Mark: I think Richard Branson is a really good example, and he also shows us to have fun with it. He is kite surfing with models on his neck and he is building a really big company and having fun and challenging himself at the same time, and that is a great example I think.
So, it’s not the pursuit of money or being on top of the hill or a gold medal, “If I do that then life will be fine.” No, it’s in the moment and the process. Love the process, love the challenge, love the things you learn from that.
It’s not the pursuit of money or a gold medal, it’s the process. Love the process, love the challenge, love the things you learn from that.
Christian: Did you love the process as an athlete, or were you very focused on the outcome?
Mark: I am really focused on outcomes, even here to within the company. I want results, I am really results-driven. If I look back I think results drive me, but the process is the most fun. What I miss is not standing on the podium with a gold medal, what I miss sometimes in skating is working every day with the best athletes in the world, training every day on a high level and try to get it to where you want by pushing the envelope every day with a group of really talented and committed people.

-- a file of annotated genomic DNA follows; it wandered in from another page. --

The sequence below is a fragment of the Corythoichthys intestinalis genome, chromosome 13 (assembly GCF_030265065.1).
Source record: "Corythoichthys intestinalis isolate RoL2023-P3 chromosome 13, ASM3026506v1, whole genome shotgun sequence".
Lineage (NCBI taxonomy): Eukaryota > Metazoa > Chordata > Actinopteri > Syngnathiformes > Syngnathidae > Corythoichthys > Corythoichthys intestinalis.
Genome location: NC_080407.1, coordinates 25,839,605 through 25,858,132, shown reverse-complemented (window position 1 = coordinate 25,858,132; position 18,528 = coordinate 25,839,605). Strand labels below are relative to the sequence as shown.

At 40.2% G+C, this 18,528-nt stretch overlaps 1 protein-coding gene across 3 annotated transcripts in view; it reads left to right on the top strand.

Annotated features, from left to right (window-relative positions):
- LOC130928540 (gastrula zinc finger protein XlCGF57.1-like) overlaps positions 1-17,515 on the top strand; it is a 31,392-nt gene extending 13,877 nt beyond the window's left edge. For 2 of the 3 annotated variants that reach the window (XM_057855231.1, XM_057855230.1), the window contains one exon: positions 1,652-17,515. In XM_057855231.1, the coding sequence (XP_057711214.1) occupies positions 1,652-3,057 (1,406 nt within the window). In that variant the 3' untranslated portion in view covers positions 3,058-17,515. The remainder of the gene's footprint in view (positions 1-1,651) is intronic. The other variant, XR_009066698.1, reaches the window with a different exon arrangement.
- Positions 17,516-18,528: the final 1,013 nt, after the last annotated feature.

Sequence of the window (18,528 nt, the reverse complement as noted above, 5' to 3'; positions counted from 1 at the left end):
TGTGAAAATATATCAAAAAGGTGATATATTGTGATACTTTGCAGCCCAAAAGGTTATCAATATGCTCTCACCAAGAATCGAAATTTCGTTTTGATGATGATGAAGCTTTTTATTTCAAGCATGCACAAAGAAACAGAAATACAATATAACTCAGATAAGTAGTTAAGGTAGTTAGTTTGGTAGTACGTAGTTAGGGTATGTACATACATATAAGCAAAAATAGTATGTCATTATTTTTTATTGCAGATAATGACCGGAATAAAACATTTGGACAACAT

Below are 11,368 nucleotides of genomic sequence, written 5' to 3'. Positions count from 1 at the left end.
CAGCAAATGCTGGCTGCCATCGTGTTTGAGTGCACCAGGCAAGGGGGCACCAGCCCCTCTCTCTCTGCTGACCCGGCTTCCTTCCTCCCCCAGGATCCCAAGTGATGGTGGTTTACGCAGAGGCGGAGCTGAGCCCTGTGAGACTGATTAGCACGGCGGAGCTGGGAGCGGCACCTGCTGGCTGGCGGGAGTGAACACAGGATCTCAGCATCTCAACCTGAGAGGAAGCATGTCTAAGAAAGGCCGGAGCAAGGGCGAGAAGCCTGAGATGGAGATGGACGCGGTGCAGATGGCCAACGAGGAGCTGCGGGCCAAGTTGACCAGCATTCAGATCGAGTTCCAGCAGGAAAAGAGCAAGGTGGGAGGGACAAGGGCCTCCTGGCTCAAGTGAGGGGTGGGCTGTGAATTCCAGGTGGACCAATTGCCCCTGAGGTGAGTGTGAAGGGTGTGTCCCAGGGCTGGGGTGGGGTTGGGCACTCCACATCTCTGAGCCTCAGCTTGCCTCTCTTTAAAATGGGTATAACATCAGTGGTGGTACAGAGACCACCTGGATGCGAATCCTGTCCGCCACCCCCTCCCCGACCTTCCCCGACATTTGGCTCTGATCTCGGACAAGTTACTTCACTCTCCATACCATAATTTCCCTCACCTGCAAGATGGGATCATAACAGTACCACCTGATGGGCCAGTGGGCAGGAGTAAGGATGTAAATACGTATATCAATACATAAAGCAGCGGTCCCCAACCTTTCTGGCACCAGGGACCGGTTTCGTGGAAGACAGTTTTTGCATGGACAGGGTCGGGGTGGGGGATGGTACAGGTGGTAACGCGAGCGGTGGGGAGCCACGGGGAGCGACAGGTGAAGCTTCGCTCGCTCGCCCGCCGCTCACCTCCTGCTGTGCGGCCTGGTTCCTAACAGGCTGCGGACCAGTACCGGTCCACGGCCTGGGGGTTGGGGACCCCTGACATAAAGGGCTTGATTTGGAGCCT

Results drove me, but the process was the most fun. What I miss, is not standing on the podium with a gold medal, what I miss sometimes is working every day with the best athletes in the world, training every day on a high level and try to get better every single day.
And that’s the same for a company, the process is the most fun, especially in the end. Of course, you want your results from it, you have to dream big and you have to keep pushing for the results. Maybe it’s biology, but I don’t know exactly why you want to win the gold medal, why you want the company to flourish and to grow. It’s the process that makes it fun, and that’s what you deal with every day.